Boateng was born in London of mixed Ghanaian and Scottish heritage, but lived in Ghana, where his father became a cabinet minister under Kwame Nkrumah, until the 1966 coup that ousted Nkrumah. After graduating from the University of Bristol he became a lawyer (originally a solicitor, though he later retrained as a barrister) specialising in civil rights cases. He was elected to the Greater London Council in 1981 as a member of Labour's left wing and a supporter of Ken Livingstone. As chair of the GLC's police committee, he was an outspoken critic of police relations with ethnic minorities.
In 1987 he was elected to the House of Commons. Like many other members of the 1980s left he became more moderate under the leadership of Neil Kinnock, who made him a junior spokesman in 1989. In 1992 he became shadow minister for the Lord Chancellor's department, a post he held until the 1997 general election.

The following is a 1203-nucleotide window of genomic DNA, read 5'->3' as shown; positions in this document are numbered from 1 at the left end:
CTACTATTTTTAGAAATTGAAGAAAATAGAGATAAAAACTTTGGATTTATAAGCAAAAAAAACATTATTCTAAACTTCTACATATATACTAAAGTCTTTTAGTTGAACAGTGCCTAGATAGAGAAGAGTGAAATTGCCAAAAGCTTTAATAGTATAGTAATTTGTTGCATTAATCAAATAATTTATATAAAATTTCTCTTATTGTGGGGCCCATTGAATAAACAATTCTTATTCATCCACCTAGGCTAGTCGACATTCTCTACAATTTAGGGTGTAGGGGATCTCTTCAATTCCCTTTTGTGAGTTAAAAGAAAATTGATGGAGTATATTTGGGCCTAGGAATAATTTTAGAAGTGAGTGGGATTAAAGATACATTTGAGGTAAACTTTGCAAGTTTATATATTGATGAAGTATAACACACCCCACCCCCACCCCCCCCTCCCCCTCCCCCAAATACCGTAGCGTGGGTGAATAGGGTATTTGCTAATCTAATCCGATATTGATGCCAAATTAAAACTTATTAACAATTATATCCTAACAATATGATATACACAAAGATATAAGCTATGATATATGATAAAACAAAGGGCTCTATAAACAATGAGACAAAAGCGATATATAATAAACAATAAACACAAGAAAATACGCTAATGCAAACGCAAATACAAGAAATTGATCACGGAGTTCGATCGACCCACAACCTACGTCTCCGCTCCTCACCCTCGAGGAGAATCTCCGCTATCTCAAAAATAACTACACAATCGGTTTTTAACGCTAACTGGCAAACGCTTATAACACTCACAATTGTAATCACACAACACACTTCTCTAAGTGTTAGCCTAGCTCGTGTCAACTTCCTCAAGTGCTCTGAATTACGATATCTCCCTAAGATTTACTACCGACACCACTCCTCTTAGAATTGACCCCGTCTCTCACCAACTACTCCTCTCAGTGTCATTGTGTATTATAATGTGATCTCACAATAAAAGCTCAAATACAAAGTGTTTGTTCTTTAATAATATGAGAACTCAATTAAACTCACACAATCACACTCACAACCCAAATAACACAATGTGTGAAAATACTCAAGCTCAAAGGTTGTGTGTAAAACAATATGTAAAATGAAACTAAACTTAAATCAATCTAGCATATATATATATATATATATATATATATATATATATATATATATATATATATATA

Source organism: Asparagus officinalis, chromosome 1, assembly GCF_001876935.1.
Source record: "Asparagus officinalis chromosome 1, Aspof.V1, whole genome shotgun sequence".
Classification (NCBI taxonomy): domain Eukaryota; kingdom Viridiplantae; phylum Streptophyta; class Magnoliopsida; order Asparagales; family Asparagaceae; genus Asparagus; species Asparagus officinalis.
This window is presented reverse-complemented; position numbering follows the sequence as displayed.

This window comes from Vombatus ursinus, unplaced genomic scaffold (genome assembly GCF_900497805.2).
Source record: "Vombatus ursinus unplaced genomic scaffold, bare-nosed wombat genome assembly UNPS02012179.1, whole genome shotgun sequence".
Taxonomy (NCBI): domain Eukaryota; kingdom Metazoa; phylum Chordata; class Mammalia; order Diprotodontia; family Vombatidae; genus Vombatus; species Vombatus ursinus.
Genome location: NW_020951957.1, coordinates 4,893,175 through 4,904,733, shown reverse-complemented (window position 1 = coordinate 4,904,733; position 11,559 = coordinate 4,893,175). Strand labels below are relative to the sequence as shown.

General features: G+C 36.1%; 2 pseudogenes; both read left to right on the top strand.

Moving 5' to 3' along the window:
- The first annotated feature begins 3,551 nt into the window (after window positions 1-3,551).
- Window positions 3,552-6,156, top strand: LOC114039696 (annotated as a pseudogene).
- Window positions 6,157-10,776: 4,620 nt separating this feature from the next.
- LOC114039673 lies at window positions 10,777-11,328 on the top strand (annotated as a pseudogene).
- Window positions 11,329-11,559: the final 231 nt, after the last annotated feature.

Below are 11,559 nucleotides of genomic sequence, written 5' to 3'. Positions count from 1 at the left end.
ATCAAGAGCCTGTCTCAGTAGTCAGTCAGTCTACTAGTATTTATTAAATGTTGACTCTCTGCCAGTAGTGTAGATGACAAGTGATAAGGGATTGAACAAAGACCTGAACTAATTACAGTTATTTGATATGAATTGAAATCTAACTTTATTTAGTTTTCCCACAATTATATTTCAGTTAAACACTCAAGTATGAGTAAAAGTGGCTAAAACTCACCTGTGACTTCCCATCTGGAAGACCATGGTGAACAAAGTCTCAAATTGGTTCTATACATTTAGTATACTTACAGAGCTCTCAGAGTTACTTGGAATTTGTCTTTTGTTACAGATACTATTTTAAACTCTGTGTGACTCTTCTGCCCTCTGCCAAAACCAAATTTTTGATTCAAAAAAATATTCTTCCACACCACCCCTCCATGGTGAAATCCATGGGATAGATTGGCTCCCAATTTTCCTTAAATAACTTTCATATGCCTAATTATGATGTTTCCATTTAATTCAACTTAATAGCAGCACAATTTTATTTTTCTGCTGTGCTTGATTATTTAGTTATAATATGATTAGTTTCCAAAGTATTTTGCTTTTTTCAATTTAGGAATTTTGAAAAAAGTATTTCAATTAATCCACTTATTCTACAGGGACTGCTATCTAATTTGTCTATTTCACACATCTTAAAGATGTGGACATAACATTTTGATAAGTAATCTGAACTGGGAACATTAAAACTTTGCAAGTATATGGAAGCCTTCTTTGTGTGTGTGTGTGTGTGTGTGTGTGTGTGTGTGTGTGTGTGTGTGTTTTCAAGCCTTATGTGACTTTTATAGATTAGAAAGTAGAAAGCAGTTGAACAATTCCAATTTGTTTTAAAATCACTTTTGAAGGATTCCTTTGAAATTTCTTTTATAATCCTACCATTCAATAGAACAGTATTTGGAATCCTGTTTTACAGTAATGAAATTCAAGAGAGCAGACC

With Labour's victory, Boateng became the UK's first black government minister, albeit in the surprisingly junior position of Parliamentary Under Secretary of State at the Department of Health. In 1998 he became a minister at the Home Office. Now a loyal supporter of the New Labour project, he defended the police and criticised his former GLC colleague Ken Livingstone's mayoral campaign.
In 2001 he was made Financial Secretary to the Treasury, and stepped up to become Chief Secretary and a member of the Cabinet in May 2002.